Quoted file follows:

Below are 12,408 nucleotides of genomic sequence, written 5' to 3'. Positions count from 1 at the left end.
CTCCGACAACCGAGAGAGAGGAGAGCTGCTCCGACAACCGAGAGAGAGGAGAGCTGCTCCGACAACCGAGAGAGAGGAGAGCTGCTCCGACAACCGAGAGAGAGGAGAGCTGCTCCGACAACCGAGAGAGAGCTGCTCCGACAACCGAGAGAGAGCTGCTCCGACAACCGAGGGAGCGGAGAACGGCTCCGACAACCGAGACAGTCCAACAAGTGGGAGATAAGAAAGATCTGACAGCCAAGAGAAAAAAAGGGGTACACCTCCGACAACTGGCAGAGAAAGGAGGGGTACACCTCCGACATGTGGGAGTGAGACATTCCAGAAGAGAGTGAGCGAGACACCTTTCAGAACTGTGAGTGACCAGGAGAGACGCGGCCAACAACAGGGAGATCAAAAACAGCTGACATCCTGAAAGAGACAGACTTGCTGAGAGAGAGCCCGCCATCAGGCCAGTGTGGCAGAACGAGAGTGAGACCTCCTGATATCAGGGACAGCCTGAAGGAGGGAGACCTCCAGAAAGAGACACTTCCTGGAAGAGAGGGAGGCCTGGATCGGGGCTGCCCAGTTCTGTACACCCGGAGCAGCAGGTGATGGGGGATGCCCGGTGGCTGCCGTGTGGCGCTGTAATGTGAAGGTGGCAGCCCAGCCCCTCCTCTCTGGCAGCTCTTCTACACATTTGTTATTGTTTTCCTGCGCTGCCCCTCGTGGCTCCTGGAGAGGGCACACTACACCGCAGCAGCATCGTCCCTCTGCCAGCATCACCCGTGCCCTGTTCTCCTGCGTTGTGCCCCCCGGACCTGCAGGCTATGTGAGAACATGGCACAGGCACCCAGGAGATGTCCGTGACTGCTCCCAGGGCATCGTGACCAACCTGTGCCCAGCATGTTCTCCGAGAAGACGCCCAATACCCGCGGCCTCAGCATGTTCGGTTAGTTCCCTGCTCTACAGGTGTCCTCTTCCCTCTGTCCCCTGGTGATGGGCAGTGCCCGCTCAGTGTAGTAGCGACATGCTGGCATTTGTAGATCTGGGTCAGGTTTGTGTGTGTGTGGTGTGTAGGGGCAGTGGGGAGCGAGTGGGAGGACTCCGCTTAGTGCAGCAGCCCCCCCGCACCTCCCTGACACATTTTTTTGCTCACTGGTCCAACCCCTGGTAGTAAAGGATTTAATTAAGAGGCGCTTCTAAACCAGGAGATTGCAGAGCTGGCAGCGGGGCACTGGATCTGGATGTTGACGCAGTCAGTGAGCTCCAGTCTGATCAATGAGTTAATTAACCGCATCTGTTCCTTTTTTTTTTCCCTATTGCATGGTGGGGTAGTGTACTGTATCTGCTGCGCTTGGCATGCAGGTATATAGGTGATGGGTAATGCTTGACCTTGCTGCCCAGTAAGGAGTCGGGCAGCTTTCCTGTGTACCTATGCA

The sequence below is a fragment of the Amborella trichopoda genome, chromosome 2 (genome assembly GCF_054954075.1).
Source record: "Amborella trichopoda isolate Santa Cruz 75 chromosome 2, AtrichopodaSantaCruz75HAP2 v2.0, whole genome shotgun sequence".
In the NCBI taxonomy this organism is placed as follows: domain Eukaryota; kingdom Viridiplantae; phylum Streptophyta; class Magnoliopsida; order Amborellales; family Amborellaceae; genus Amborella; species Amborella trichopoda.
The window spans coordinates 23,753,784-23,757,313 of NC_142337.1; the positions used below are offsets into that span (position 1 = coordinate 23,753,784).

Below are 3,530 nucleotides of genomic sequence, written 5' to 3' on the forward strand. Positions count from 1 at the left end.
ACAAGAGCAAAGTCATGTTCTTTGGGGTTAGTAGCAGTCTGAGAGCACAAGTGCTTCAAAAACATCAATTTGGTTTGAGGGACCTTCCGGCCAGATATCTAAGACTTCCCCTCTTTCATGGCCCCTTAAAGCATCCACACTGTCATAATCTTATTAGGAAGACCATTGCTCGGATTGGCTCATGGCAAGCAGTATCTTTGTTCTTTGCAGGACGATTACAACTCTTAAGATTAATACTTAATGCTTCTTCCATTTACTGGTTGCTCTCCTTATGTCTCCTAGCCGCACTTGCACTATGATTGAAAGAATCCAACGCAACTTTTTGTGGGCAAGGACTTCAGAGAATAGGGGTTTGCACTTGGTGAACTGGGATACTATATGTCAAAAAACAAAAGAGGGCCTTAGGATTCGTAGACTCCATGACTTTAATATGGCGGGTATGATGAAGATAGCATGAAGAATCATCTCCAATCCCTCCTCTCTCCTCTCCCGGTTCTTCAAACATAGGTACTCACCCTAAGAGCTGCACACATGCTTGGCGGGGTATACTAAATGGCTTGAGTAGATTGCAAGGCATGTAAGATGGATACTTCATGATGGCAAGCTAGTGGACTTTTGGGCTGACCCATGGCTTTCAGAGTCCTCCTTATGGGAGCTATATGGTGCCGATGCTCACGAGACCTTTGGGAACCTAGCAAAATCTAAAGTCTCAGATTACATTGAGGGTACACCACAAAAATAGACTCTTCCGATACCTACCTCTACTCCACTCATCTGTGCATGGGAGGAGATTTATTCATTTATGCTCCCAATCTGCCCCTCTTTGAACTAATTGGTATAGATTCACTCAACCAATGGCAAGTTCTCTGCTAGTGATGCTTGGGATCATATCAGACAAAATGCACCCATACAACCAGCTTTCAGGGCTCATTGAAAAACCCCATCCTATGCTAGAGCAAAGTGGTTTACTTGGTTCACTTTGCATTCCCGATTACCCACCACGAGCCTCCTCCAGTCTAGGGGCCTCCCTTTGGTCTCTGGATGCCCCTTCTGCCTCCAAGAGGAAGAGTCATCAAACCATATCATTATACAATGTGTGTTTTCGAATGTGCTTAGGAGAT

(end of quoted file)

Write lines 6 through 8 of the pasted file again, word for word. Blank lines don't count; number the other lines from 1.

The window spans coordinates 23,753,784-23,757,313 of NC_142337.1; the positions used below are offsets into that span (position 1 = coordinate 23,753,784).

Below are 3,530 nucleotides of genomic sequence, written 5' to 3' on the forward strand. Positions count from 1 at the left end.
ACAAGAGCAAAGTCATGTTCTTTGGGGTTAGTAGCAGTCTGAGAGCACAAGTGCTTCAAAAACATCAATTTGGTTTGAGGGACCTTCCGGCCAGATATCTAAGACTTCCCCTCTTTCATGGCCCCTTAAAGCATCCACACTGTCATAATCTTATTAGGAAGACCATTGCTCGGATTGGCTCATGGCAAGCAGTATCTTTGTTCTTTGCAGGACGATTACAACTCTTAAGATTAATACTTAATGCTTCTTCCATTTACTGGTTGCTCTCCTTATGTCTCCTAGCCGCACTTGCACTATGATTGAAAGAATCCAACGCAACTTTTTGTGGGCAAGGACTTCAGAGAATAGGGGTTTGCACTTGGTGAACTGGGATACTATATGTCAAAAAACAAAAGAGGGCCTTAGGATTCGTAGACTCCATGACTTTAATATGGCGGGTATGATGAAGATAGCATGAAGAATCATCTCCAATCCCTCCTCTCTCCTCTCCCGGTTCTTCAAACATAGGTACTCACCCTAAGAGCTGCACACATGCTTGGCGGGGTATACTAAATGGCTTGAGTAGATTGCAAGGCATGTAAGATGGATACTTCATGATGGCAAGCTAGTGGACTTTTGGGCTGACCCATGGCTTTCAGAGTCCTCCTTATGGGAGCTATATGGTGCCGATGCTCACGAGACCTTTGGGAACCTAGCAAAATCTAAAGTCTCAGATTACATTGAGGGTACACCACAAAAATAGACTCTTCCGATACCTACCTCTACTCCACTCATCTGTGCATGGGAGGAGATTTATTCATTTATGCTCCCAATCTGCCCCTCTTTGAACTAATTGGTATAGATTCACTCAACCAATGGCAAGTTCTCTGCTAGTGATGCTTGGGATCATATCAGACAAAATGCACCCATACAACCAGCTTTCAGGGCTCATTGAAAAACCCCATCCTATGCTAGAGCAAAGTGGTTTACTTGGTTCACTTTGCATTCCCGATTACCCACCACGAGCCTCCTCCAGTCTAGGGGCCTCCCTTTGGTCTCTGGATGCCCCTTCTGCCTCCAAGAGGAAGAGTCATCAAACCATATCATTATACAATGTGTGTTTTCGAATGTGCTTAGGAGAT